Word came late Sunday that Tommy Jewell has declined the Governor's appointment to become the head of the NM Children, Youth and Families Department. Outgoing Secretary Mary Dale Bolson will remain on the job until a replacement is named. The news came as new twists developed in the controversy surrounding the retired ABQ District Court judge. The woman who filed a 1999 domestic violence complaint against Jewell, Karen Summers, contacted this blog to rebut charges leveled here Friday by an attorney friend of Jewell. That attorney claimed Summers was "pissed off" and trying to embarrass Jewell. And in another twist, Summers says she was a student in Governor Richardson's University of New Mexico government class last year and served as a Governor's intern at the Human Services Department last summer. She said the Governor was not aware of her past involvement with Jewell at the time.

And in yet another ironic twist, Summers told me her daughter is a student at New Mexico State University and was enrolled in Big Bill's government class at that campus.

"I would like to tell the Governor my side of the story. My main concern is the secrecy in this case. I did not file my complaint because I was "pissed off" or trying to embarrass Tommy or his wife." Said Summers. (Jewell's wife, District Court Judge Angela Jewell, handles domestic violence cases.)

"I had a genuine (domestic violence) complaint. I had a long term (8 years) relationship with Tommy. I was in love. I loved him." She declared softly.

Summers, now in hear early 50's, said her complaint resulted from a quarrel about ending the relationship.

Last week Jewell denied any violent behavior, telling the Santa Fe New Mexican: "I have not been violent in my life." He also pointed out that he was never charged with a crime in connection with the complaint.

The Summers complaint ended up being filed in Sandoval county even though the alleged incident took place in Bernalillo county. "I filed my complaint in Bernalillo county, but immediately (ex-Chief District Court Judge) John Brennan had the case moved to Sandoval county and to Judge Louis McDonald. Then it was sealed. That was wrong and several of the other judges questioned the action," she said.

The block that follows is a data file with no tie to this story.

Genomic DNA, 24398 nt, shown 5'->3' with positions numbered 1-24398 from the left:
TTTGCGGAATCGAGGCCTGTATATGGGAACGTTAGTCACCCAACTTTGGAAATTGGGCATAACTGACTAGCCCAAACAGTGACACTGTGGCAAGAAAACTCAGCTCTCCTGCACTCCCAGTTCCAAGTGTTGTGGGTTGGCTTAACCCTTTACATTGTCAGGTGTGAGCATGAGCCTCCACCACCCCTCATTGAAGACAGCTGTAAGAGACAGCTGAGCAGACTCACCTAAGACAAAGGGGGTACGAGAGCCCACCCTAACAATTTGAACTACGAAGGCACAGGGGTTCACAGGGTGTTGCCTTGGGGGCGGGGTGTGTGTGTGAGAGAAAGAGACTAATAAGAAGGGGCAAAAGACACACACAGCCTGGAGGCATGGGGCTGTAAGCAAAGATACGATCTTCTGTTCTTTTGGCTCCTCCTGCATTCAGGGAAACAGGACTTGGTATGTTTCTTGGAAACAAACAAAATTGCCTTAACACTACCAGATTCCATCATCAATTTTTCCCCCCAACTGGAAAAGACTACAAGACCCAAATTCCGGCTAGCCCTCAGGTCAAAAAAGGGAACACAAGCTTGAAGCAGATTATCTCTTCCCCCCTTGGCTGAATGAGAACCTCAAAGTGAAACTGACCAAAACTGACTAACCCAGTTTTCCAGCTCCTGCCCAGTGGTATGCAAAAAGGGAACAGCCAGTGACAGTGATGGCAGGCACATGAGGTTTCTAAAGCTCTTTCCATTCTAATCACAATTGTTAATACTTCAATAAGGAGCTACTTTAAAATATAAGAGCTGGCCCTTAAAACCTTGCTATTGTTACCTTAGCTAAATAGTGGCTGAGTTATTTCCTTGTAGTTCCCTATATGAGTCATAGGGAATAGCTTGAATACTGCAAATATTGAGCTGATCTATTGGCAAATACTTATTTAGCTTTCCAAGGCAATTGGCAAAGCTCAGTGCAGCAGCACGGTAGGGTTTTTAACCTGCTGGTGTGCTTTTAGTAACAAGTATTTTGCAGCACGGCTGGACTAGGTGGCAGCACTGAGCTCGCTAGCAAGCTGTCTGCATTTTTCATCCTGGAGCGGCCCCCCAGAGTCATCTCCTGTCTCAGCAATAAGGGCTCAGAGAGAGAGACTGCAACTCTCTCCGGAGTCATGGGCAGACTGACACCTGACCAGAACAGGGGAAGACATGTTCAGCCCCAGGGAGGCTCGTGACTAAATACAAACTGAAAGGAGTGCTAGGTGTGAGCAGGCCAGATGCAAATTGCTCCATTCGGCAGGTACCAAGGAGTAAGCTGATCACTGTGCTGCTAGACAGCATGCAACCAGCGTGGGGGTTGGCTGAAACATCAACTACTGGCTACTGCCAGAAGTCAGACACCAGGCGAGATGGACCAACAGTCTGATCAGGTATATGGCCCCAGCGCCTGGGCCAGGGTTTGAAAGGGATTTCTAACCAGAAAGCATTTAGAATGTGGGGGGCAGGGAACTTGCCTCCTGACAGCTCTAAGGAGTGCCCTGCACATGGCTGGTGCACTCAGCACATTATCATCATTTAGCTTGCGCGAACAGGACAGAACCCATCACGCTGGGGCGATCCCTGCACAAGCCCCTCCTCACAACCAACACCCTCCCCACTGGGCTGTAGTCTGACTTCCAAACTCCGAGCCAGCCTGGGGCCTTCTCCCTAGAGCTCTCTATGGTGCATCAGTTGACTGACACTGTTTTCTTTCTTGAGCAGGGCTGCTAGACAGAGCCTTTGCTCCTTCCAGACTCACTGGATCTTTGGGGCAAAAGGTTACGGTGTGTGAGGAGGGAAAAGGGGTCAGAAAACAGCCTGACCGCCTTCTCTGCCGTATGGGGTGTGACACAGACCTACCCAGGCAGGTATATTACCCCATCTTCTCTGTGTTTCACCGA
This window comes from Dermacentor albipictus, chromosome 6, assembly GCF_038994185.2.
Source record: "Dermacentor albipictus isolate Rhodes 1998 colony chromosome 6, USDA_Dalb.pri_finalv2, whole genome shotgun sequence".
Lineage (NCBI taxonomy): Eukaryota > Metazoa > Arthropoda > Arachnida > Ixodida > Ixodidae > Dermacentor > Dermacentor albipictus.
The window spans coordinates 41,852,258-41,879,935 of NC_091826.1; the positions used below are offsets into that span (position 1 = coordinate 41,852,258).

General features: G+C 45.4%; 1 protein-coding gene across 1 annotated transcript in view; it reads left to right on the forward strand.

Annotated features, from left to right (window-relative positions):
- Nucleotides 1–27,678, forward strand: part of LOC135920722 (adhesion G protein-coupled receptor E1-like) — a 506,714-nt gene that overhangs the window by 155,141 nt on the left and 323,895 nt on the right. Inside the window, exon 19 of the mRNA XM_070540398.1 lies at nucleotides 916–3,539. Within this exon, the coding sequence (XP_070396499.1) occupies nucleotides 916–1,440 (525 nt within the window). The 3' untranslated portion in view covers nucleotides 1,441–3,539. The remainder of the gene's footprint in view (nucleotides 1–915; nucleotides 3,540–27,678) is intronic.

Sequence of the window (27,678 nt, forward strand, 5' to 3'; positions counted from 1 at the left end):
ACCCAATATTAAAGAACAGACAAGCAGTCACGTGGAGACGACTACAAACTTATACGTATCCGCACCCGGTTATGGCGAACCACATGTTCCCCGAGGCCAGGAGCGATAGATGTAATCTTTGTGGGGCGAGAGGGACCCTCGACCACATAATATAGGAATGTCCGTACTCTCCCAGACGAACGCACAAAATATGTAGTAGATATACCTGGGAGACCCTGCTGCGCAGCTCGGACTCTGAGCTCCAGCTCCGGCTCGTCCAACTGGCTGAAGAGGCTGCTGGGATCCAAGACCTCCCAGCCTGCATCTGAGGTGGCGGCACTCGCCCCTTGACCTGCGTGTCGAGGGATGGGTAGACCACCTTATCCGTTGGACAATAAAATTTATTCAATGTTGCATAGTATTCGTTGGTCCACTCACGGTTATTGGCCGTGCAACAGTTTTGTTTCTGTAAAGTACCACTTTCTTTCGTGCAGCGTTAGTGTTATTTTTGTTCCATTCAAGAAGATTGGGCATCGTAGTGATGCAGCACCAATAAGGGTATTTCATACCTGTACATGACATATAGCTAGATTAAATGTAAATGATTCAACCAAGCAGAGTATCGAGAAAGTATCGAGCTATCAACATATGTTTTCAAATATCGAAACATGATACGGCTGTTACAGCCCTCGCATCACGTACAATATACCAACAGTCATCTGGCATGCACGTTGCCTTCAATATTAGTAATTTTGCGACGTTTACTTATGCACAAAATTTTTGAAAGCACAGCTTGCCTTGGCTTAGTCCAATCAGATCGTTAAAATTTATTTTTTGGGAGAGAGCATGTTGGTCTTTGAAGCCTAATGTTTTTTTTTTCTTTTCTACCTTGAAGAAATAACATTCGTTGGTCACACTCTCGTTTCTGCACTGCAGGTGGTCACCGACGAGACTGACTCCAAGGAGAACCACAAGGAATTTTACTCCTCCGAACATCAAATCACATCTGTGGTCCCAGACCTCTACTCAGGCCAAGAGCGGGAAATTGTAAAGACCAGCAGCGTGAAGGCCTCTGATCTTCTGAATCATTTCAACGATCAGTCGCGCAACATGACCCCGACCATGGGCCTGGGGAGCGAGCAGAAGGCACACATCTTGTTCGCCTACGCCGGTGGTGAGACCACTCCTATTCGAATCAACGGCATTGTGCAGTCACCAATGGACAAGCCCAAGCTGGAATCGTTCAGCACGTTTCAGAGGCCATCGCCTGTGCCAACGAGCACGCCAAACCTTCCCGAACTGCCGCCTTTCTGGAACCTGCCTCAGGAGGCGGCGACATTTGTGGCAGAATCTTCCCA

At the time McDonald justified the sealing of the case by saying: "The file does not contain any information which would serve any purpose other than to gratify private spite and promote public scandal." His version on why he got the case has yet to be heard. Perhaps it was because it was thought there would be a conflict of interest for a Bernalillo county judge to hear the case of a fellow judge. But Summers sees darker motives.


Summers' complaint was settled with both parties agreeing to the secrecy agreement. Judge Brennan resigned from the bench in 2004 after being arrested on cocaine possession and drunk driving charges.

Summers claims she was intimidated into signing the 99' agreement and that the case was moved to Sandoval county because she knew of Brennan's cocaine use and he wanted the complaint quashed. "Those around the courthouse knew about his cocaine use. It was common knowledge," contended Summers.

She also said she believed the case was sent to Sandoval county in the hope that she would not pursue it. "But I did. I hopped in my little car and made the drive out there. I don't think they expected that."

Summers, a single mother of five children ranging in age from 32 to 19, also cleared up the mystery over the title of the complaint which said: "Domestic violence w/ children."

"There was no violence with regards to the children. They were present at the time and suffered emotional trauma, but there was no physical abuse." she said.

Summers worked as a paralegal for the city of Albuquerque. She said she lost her job as a result of "blacklisting" but later filed suit and settled with the city over the dismissal.

Later she enrolled at the University of New Mexico, majoring in psychology. She also applied for and was accepted in Governor Richardson's government class. That, she said, led to her appointment as a Governor's intern last year in the Human Services Department.

Jewell & Summers
Despite the sour ending to her relationship with the former Children's Court judge, Summers said she was not urging the Governor to reject Jewell as CYFD cabinet secretary. She says she has been blacklisted by Jewell's friends in the legal community and fears her plans to attend UNM Law School could be jeopardized by them so she is going public.

"Tommy Jewell himself has not done any of this (the alleged blacklisting) to me or my children and I believe he truly does have the best interests of the children of the state at heart. Unfortunately, he is surrounded by some seriously dysfunctional people that feel the need to do things like making that false statement to you about me and the case." Summers explained.

Jewell, 51, has refused to talk about his relationship with Summers or the domestic violence case, citing the secrecy agreement. The incident, despite being reported in the newspaper, never came up in the vetting of the Jewell appointment. In his New Mexican interview Jewell reports a hurried and somewhat chaotic background check.